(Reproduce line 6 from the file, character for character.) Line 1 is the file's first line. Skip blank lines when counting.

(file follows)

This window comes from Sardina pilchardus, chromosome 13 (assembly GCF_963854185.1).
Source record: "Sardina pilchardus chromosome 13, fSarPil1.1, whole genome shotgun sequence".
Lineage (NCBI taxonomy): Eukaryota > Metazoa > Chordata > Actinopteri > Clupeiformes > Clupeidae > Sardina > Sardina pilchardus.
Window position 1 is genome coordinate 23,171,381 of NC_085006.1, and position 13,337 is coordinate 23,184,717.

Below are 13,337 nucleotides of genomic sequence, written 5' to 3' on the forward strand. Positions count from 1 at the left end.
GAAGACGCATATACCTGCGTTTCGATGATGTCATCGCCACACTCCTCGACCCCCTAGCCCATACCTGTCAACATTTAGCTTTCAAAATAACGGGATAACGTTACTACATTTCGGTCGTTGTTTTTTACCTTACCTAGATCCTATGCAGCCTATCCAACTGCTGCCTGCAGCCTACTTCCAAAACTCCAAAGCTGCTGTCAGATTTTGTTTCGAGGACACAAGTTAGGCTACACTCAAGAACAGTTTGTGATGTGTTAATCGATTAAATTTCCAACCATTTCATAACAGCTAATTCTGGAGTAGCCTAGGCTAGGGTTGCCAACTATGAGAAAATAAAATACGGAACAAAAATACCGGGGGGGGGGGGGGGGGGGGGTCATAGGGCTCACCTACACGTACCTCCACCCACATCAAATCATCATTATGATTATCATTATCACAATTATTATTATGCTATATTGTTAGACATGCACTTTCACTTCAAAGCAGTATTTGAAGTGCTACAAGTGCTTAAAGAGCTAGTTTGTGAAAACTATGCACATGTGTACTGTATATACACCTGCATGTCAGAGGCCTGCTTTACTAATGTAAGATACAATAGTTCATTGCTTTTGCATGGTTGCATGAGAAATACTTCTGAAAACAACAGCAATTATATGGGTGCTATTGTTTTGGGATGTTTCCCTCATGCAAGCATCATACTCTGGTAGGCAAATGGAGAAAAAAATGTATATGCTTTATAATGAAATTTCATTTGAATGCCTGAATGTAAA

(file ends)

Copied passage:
GAAGACGCATATACCTGCGTTTCGATGATGTCATCGCCACACTCCTCGACCCCCTAGCCCATACCTGTCAACATTTAGCTTTCAAAATAACGGGATAACGTTACTACATTTCGGTCGTTGTTTTTTACCTTACCTAGATCCTATGCAGCCTATCCAACTGCTGCCTGCAGCCTACTTCCAAAACTCCAAAGCTGCTGTCAGATTTTGTTTCGAGGACACAAGTTAGGCTACACTCAAGAACAGTTTGTGATGTGTTAATCGATTAAATTTCCAACCATTTCATAACAGCTAATTCTGGAGTAGCCTAGGCTAGGGTTGCCAACTATGAGAAAATAAAATACGGAACAAAAATACCGGGGGGGGGGGGGGGGGGGGGTCATAGGGCTCACCTACACGTACCTCCACCCACATCAAATCATCATTATGATTATCATTATCACAATTATTATTATGCTATATTGTTAGACATGCACTTTCACTTCAAAGCAGTATTTGAAGTGCTACAAGTGCTTAAAGAGCTAGTTTGTGAAAACTATGCACATGTGTACTGTATATACACCTGCATGTCAGAGGCCTGCTTTACTAATGTAAGATACAATAGTTCATTGCTTTTGCATGGTTGCATGAGAAATACTTCTGAAAACAACAGCAATTATATGGGTGCTATTGTTTTGGGATGTTTCCCTCATGCAAGCATCATACTCTGGTAGGCAAATGGAGAAAAAAATGTATATGCTTTATAATGAAATTTCATTTGAATGCCTGAATGTAAA